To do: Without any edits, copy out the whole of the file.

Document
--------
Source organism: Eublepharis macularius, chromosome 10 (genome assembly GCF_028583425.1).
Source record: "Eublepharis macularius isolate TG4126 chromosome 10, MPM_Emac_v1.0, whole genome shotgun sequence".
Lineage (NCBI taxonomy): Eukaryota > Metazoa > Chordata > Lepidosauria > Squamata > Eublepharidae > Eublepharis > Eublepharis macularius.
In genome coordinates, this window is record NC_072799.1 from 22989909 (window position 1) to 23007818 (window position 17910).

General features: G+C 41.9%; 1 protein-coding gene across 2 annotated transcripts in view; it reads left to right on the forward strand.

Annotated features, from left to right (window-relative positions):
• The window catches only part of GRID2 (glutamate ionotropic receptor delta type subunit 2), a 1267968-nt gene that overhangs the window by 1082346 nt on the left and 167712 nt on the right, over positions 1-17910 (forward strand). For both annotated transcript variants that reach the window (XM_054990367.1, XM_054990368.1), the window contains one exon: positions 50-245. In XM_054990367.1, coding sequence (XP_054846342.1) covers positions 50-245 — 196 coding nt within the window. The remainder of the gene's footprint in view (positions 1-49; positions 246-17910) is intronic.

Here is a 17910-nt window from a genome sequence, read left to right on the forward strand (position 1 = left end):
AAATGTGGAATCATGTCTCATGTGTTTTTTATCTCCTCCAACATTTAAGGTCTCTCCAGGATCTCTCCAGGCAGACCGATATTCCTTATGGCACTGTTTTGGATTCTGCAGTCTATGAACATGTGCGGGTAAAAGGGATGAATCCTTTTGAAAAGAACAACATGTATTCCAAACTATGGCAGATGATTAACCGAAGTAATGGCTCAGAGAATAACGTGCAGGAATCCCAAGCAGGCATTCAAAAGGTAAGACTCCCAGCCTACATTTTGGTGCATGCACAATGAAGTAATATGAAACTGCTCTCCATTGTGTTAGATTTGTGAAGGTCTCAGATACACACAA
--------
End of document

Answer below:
Source organism: Eublepharis macularius, chromosome 10 (genome assembly GCF_028583425.1).
Source record: "Eublepharis macularius isolate TG4126 chromosome 10, MPM_Emac_v1.0, whole genome shotgun sequence".
Lineage (NCBI taxonomy): Eukaryota > Metazoa > Chordata > Lepidosauria > Squamata > Eublepharidae > Eublepharis > Eublepharis macularius.
In genome coordinates, this window is record NC_072799.1 from 22989909 (window position 1) to 23007818 (window position 17910).

General features: G+C 41.9%; 1 protein-coding gene across 2 annotated transcripts in view; it reads left to right on the forward strand.

Annotated features, from left to right (window-relative positions):
• The window catches only part of GRID2 (glutamate ionotropic receptor delta type subunit 2), a 1267968-nt gene that overhangs the window by 1082346 nt on the left and 167712 nt on the right, over positions 1-17910 (forward strand). For both annotated transcript variants that reach the window (XM_054990367.1, XM_054990368.1), the window contains one exon: positions 50-245. In XM_054990367.1, coding sequence (XP_054846342.1) covers positions 50-245 — 196 coding nt within the window. The remainder of the gene's footprint in view (positions 1-49; positions 246-17910) is intronic.

Here is a 17910-nt window from a genome sequence, read left to right on the forward strand (position 1 = left end):
AAATGTGGAATCATGTCTCATGTGTTTTTTATCTCCTCCAACATTTAAGGTCTCTCCAGGATCTCTCCAGGCAGACCGATATTCCTTATGGCACTGTTTTGGATTCTGCAGTCTATGAACATGTGCGGGTAAAAGGGATGAATCCTTTTGAAAAGAACAACATGTATTCCAAACTATGGCAGATGATTAACCGAAGTAATGGCTCAGAGAATAACGTGCAGGAATCCCAAGCAGGCATTCAAAAGGTAAGACTCCCAGCCTACATTTTGGTGCATGCACAATGAAGTAATATGAAACTGCTCTCCATTGTGTTAGATTTGTGAAGGTCTCAGATACACACAA